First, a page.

Leave, or stay?

This is not a question that can be answered with facts or economic equations. You can’t add up all the plusses and take away all the minuses to find a definitive answer. In retrospect, perhaps, but right now, in the present, no one knows. No one can know.

It reminds me of the argument that my wife and I have every time we’re stuck in a traffic jam: will it be faster to stay on the current route or take an alternative? Both of us have our opinions, both argue our case (often with more vigour and certainty than is merited), but neither of us knows, because it’s impossible to know the future.

Of course, we can review what the experts say about remaining or leaving the EU, but the simplicity of the question belies the endless complexity, contingency and assumption that any attempt at an answer involves. Most experts suggest that remaining in the EU would be better than leaving, at least in economic terms, but it’s far from convincing for many that we would be better off overall – economically, legally, politically, socially, emotionally etc….

MPs are divided

We decide questions like this based more on expectations than on certainties. Do you expect that the UK will strike better trade deals inside or outside the EU; will it have more influence on the world stage inside or outside; will it be able to attract more investment, create more jobs, have more social harmony – in or out?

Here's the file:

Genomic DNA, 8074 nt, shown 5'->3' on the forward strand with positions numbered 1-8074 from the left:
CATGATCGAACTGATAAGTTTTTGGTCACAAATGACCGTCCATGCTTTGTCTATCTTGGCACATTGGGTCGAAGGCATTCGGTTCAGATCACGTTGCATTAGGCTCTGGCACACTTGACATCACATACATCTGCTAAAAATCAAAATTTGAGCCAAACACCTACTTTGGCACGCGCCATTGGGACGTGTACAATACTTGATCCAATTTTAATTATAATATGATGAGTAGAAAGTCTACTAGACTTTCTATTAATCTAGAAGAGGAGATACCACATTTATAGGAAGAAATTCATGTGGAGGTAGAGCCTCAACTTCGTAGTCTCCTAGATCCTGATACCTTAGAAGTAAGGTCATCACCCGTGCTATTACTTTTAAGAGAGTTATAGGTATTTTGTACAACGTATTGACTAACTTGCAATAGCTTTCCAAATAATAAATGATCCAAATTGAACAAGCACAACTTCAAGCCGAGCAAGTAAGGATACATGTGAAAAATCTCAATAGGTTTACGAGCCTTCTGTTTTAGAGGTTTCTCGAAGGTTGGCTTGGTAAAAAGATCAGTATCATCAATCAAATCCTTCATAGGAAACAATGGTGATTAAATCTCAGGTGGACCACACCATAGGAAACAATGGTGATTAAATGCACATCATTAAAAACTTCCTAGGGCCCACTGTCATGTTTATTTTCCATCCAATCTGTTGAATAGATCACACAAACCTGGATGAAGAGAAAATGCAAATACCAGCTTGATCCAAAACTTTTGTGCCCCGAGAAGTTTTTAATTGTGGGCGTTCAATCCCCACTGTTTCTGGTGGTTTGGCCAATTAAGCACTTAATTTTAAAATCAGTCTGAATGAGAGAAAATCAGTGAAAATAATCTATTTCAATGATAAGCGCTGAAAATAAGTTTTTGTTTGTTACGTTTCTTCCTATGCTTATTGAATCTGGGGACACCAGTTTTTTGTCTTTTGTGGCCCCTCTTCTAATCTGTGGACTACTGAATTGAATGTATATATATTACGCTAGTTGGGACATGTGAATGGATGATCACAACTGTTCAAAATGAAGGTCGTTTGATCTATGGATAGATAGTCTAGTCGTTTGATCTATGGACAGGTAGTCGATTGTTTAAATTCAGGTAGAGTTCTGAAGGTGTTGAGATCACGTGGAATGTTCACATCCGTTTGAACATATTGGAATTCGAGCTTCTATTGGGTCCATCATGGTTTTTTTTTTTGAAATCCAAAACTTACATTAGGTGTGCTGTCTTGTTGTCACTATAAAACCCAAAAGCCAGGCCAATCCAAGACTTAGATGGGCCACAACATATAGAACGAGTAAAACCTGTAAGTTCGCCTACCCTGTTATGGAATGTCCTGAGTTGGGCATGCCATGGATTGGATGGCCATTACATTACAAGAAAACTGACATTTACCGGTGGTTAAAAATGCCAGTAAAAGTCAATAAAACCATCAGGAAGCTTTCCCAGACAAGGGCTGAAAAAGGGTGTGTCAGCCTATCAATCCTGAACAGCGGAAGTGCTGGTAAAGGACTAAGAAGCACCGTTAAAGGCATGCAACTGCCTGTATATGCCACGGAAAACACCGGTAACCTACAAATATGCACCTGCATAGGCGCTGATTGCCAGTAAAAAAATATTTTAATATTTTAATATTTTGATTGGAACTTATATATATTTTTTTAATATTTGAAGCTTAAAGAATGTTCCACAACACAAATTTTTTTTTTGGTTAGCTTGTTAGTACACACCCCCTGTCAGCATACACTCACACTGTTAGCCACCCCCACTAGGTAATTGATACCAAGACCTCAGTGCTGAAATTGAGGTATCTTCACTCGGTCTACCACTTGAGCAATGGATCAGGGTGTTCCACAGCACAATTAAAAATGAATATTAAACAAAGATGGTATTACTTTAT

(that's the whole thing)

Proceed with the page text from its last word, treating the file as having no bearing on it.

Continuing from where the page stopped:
On these fundamental questions, MPs are split profoundly along party lines. At least 90% of Labour MPs believe that the UK will prosper more in the EU than out. On the other hand, almost 80% of Conservative MPs think the UK will flourish more outside than inside the EU.



With this level of diametrical opposition, it’s difficult to see how the May-Corbyn talks can come to a workable compromise. With all the goodwill in the world, the parties appear to be irreconcilable.


Populus interviewed 124 Members of Parliament on the Populus MP Panel in March and April 2019. Data have been weighted to be politically representative of the House of Commons.

David Racadio

David is responsible for Populus's industry studies, which help clients in a range of sectors, including banking, insurance, food manufacturing, pharmaceuticals and retail, to benchmark their corporate reputations and understand the attitudes of key stakeholders that impact on their industry.